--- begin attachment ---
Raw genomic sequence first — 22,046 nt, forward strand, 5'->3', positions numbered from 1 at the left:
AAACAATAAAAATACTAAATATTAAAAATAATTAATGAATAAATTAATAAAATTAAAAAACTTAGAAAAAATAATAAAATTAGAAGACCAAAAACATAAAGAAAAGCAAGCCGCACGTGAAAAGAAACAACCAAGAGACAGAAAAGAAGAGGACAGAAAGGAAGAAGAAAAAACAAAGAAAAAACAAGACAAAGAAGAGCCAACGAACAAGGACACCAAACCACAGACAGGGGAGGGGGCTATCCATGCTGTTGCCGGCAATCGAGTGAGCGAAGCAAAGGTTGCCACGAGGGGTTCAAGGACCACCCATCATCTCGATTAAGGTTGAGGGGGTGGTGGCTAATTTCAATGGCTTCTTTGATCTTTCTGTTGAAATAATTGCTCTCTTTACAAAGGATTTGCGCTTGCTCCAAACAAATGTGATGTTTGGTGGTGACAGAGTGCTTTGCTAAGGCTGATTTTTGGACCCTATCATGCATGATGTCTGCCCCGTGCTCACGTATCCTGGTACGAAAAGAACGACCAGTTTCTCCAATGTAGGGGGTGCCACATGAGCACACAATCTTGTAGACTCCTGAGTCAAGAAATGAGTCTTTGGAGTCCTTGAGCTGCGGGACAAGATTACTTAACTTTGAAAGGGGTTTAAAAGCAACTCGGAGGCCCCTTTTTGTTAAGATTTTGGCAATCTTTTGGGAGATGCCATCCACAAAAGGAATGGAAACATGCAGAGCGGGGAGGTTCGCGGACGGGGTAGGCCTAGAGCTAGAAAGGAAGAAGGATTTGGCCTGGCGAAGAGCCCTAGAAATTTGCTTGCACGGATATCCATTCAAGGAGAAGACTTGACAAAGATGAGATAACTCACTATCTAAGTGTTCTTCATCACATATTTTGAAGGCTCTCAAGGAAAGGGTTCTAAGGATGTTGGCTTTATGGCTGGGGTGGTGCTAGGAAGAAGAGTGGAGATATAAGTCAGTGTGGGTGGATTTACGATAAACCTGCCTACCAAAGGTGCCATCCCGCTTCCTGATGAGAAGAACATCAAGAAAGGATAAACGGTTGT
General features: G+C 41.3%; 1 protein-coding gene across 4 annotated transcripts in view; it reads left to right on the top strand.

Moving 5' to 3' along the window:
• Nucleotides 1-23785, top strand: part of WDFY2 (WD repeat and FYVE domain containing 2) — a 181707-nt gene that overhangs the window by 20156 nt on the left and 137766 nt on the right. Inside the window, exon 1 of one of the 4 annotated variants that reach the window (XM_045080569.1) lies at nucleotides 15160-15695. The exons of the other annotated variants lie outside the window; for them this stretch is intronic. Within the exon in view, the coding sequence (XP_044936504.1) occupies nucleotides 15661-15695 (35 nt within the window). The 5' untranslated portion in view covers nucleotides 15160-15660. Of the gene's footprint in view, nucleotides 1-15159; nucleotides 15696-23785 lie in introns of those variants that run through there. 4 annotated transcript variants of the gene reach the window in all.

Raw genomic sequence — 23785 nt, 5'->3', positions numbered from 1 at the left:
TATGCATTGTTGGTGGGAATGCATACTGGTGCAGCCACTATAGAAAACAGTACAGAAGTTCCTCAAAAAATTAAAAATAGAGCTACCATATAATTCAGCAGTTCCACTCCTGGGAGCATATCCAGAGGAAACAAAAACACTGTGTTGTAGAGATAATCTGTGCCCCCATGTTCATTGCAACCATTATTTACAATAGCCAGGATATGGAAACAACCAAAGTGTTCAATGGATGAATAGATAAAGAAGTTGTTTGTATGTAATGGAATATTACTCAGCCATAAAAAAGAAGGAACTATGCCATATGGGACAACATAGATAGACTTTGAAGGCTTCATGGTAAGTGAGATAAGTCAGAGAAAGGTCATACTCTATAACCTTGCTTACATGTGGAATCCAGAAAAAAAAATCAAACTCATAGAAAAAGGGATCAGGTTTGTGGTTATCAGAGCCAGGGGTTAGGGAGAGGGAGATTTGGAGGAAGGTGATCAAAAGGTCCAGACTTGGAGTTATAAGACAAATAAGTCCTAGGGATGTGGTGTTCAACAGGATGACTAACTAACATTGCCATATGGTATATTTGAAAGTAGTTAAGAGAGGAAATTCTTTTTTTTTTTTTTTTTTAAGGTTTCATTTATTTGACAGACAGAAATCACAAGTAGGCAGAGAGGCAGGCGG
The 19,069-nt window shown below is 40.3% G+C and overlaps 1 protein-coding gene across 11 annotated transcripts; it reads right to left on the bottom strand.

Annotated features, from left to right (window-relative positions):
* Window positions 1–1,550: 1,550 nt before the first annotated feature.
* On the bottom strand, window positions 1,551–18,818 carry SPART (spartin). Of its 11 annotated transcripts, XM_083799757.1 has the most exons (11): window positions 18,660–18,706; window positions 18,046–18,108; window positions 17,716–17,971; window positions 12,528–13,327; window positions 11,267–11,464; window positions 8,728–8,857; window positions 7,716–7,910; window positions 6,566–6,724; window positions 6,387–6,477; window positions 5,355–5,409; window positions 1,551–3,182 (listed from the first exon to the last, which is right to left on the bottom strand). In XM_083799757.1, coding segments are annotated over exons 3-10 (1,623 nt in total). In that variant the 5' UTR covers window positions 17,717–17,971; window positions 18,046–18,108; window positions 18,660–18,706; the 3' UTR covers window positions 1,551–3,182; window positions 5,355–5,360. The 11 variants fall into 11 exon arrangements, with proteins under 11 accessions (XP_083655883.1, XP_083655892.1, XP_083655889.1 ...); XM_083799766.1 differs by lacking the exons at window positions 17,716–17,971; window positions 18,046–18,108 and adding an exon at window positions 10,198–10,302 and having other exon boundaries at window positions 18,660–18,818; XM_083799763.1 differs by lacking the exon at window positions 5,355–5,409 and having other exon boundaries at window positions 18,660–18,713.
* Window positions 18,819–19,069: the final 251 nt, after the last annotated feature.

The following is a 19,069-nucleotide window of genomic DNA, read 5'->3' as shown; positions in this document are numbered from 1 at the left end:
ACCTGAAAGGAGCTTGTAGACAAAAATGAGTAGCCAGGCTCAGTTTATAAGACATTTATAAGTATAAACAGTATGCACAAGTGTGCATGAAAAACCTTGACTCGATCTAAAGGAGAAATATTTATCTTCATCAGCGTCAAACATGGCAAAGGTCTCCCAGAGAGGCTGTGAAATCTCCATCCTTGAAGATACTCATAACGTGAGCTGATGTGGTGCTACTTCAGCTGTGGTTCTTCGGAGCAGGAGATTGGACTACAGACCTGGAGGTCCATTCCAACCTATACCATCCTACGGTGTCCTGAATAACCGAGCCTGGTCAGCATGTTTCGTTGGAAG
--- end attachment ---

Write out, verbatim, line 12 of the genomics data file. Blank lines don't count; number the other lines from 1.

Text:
* Window positions 18,819–19,069: the final 251 nt, after the last annotated feature.